Tuesday, April 26, 2016

An Outlandish Post

Started this post a while back and got sidetracked. Revised and here it is now.

Long-time followers of my blog know I'm a big fan of Diana Gabaldon's Outlander series. With the advent of the Starz series, even more people have fallen in love with Jamie and Claire and the world they inhabit. And it's pretty obvious Ron Moore, the showrunner for the series, is also a fan, based on tiny touches we've seen that allude to events several books away from where they are now.

There are several fan groups dedicated to the books, the series, or both and one of the recurring ideas that pops up is the wish that Jamie could travel forward to Claire's time. It's an established protocol in the books that he cannot. He does not "hear" the stones the way Claire (and others) do, and I, for one, am glad. He's her anchor in time, her North Star that remains fixed and grounds her. He needs to stay put for reasons outlined below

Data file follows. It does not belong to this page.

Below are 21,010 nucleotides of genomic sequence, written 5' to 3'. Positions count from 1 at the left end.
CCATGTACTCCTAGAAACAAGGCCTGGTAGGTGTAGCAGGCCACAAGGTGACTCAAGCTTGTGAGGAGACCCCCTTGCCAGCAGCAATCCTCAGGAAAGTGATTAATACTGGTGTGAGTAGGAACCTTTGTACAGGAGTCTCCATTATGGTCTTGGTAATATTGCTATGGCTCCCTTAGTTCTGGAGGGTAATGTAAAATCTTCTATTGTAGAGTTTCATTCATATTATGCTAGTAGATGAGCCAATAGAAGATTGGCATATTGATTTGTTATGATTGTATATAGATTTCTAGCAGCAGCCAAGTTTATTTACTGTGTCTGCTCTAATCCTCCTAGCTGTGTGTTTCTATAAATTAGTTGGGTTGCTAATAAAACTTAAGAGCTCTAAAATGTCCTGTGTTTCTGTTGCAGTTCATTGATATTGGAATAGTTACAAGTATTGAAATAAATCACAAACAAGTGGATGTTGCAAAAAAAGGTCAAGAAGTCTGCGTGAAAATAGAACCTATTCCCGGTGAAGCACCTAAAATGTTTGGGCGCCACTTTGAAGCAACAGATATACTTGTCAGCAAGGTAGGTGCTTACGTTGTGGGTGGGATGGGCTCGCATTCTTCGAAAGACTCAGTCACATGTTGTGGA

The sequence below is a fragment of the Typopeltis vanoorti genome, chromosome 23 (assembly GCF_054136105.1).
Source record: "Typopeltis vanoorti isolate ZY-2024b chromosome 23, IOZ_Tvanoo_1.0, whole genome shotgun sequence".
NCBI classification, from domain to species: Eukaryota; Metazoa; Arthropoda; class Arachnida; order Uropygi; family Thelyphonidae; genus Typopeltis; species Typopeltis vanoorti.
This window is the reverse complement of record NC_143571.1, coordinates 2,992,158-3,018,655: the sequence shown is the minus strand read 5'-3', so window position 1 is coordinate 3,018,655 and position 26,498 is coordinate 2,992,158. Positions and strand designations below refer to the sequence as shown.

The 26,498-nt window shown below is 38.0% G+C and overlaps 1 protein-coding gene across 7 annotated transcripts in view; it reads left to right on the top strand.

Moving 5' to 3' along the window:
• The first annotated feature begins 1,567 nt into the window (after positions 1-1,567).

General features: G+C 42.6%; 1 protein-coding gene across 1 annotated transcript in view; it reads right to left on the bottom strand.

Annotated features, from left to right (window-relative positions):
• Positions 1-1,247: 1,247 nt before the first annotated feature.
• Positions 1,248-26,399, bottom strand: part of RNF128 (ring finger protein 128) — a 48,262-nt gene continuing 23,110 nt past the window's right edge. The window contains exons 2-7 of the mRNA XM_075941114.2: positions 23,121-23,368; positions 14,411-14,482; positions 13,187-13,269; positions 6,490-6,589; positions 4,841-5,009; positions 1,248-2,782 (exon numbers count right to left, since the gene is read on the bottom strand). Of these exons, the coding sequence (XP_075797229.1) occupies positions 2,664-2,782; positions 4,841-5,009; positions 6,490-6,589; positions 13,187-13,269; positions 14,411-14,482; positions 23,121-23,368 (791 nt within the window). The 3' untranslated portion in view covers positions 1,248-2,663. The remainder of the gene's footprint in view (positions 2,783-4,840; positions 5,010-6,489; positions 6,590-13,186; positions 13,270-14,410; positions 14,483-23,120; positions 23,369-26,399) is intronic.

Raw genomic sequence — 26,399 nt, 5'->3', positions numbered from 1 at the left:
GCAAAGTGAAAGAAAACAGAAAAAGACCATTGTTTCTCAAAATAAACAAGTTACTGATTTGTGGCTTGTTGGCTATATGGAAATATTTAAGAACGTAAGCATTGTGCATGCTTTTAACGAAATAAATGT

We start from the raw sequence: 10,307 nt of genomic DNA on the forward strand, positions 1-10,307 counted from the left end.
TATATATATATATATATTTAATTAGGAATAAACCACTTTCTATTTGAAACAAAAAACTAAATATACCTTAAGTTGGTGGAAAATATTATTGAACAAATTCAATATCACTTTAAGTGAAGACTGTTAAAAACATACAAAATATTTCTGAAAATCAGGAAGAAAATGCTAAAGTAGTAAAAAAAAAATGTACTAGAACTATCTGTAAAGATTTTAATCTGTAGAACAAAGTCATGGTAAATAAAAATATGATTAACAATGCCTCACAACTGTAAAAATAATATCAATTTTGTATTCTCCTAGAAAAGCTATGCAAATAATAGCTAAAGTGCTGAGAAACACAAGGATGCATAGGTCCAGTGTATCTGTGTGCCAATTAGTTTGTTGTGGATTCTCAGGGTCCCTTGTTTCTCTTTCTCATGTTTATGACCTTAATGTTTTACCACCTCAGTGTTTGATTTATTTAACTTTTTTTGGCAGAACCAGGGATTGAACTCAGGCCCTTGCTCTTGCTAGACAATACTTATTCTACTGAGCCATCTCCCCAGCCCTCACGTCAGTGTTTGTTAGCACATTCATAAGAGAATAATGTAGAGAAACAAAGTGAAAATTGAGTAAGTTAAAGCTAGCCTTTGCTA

SOME SPOILERS FROM HERE, so if you're watching the series or haven't read past Dragonfly in Amber, you may want to stop here!!!




Claire leaves her time in 1968 to go back to Jamie. Even if she could bring him back, what time would they return to? The last time she made the jump, she'd lost three years of present time (because she'd spent those three years of her life in the past). This time, she's been there a little over twelve years. Should she step back through the stones now, she'd arrive in 1982 (yes, I know 1968+12=1980, but Diana G. seems to have set up an extra two years in the jumps. This site has a great timeline of events if you want to see).